We either love it because we can quickly get from one place to another during the winter -- or we hate it because it takes forever to get from one place to another in the summer. What would we do without the Garden State Parkway? Here are some fun facts that you probably don't know about one of South Jersey's busiest roads.

  • 1

    State Route 444

    The Garden State Parkway is State Route 444 -- but you'll never see a sign for Route 444. For simplicity purposes, only the familiar green and yellow circular Garden State Parkway signs will aid your travels from one end of the state to the other.

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    Travel Toll-Free on a Toll Road

    You probably know this but maybe have never realized it -- it's really easy to drive on the Garden State Parkway without ever paying a toll, especially in Atlantic County. Washington Avenue in EHT to Jimmie Leeds Road? No toll. Atlantic City Expressway to Tilton Road? No toll. Another section of Parkway, between Exits 129 and 140, is also toll-free.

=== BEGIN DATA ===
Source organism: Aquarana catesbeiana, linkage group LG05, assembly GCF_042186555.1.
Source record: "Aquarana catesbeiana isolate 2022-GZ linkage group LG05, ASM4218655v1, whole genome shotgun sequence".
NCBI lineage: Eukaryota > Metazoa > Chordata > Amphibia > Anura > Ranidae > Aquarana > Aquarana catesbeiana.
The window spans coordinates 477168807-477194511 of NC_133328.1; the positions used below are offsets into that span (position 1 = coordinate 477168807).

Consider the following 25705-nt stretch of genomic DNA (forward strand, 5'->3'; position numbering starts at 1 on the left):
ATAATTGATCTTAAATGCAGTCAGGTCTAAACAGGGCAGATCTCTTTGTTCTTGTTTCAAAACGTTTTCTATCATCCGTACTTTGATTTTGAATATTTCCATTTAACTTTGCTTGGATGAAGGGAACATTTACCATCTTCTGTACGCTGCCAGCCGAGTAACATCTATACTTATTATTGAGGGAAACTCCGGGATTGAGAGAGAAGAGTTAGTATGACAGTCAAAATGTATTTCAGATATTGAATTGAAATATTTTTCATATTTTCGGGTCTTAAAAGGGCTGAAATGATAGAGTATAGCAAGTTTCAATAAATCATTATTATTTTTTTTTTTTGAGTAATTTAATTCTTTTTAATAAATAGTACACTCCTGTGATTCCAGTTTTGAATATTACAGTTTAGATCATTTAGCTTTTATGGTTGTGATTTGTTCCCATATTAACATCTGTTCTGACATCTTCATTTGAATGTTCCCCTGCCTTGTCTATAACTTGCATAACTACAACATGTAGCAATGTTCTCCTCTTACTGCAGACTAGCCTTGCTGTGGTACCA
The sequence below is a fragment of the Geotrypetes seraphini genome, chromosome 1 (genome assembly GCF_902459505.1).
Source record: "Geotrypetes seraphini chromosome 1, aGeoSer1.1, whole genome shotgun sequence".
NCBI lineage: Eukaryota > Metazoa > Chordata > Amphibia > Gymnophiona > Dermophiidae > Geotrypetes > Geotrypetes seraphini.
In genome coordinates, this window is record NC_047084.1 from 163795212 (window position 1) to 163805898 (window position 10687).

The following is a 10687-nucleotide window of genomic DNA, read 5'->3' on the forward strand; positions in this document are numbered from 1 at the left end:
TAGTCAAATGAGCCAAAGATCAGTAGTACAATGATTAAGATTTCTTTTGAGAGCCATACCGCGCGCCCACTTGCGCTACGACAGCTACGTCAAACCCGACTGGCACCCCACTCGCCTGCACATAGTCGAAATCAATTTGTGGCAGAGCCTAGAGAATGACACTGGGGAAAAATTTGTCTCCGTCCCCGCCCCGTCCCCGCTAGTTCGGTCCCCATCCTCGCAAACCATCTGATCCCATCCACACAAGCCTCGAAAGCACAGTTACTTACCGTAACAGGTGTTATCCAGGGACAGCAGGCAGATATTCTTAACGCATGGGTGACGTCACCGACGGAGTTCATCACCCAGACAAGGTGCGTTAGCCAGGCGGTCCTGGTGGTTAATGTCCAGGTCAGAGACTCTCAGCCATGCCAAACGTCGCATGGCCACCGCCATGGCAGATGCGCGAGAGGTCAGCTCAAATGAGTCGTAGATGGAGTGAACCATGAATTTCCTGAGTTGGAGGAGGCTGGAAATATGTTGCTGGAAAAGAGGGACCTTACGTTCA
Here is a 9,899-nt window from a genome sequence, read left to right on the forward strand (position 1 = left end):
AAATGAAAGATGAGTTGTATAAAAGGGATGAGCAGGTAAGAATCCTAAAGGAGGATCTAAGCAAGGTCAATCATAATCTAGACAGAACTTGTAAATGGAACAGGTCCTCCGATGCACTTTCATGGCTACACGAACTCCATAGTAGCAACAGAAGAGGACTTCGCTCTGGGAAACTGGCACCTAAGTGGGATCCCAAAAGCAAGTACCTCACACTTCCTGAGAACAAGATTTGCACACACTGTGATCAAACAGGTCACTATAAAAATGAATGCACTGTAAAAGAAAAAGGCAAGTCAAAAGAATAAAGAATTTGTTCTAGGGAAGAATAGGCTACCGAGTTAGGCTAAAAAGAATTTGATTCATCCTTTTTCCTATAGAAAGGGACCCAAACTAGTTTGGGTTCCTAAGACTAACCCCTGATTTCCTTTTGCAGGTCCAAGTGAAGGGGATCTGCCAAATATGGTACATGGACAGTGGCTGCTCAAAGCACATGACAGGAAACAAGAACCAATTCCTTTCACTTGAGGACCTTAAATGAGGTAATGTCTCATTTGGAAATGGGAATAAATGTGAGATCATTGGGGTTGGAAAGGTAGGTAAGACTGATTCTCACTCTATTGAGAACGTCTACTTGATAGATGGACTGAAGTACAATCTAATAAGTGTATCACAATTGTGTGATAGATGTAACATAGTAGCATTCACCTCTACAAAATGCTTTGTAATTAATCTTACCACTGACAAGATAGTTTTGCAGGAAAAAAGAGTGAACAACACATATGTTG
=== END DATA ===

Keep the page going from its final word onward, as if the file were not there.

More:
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    It Has a Natural Feel

    Unlike the Atlantic City Expressway or any other major road, you won't find any billboards on the side of the Garden State Parkway. The Parkway was designed to have a natural feel and blend-in with the surrounding environment. Most of the signs on the Parkway are mounted on brown colored (rusty) poles and not on silver ones like most roads, again, to blend in (although it's hard to make giant green signs blend in with trees).

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    What is a Park-ette? Back in the 1950s at a handful of rest stops on the Parkway, women were hired to provide information to motorists and occasionally do little odd jobs. These women were called "park-ettes."

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    Lots of Little Curves, Lots of Big Trees

    Keenly aware that the Garden State Parkway was going to run through areas that didn't have much to look at, engineers who built the road put lots of little curves in to make it less likely to fall asleep behind the wheel. The next time you drive on the Parkway, notice that there aren't many very long stretches of straight roadway. And all of the trees between the northbound and southbound lanes? That naturally reduces headlight glare.

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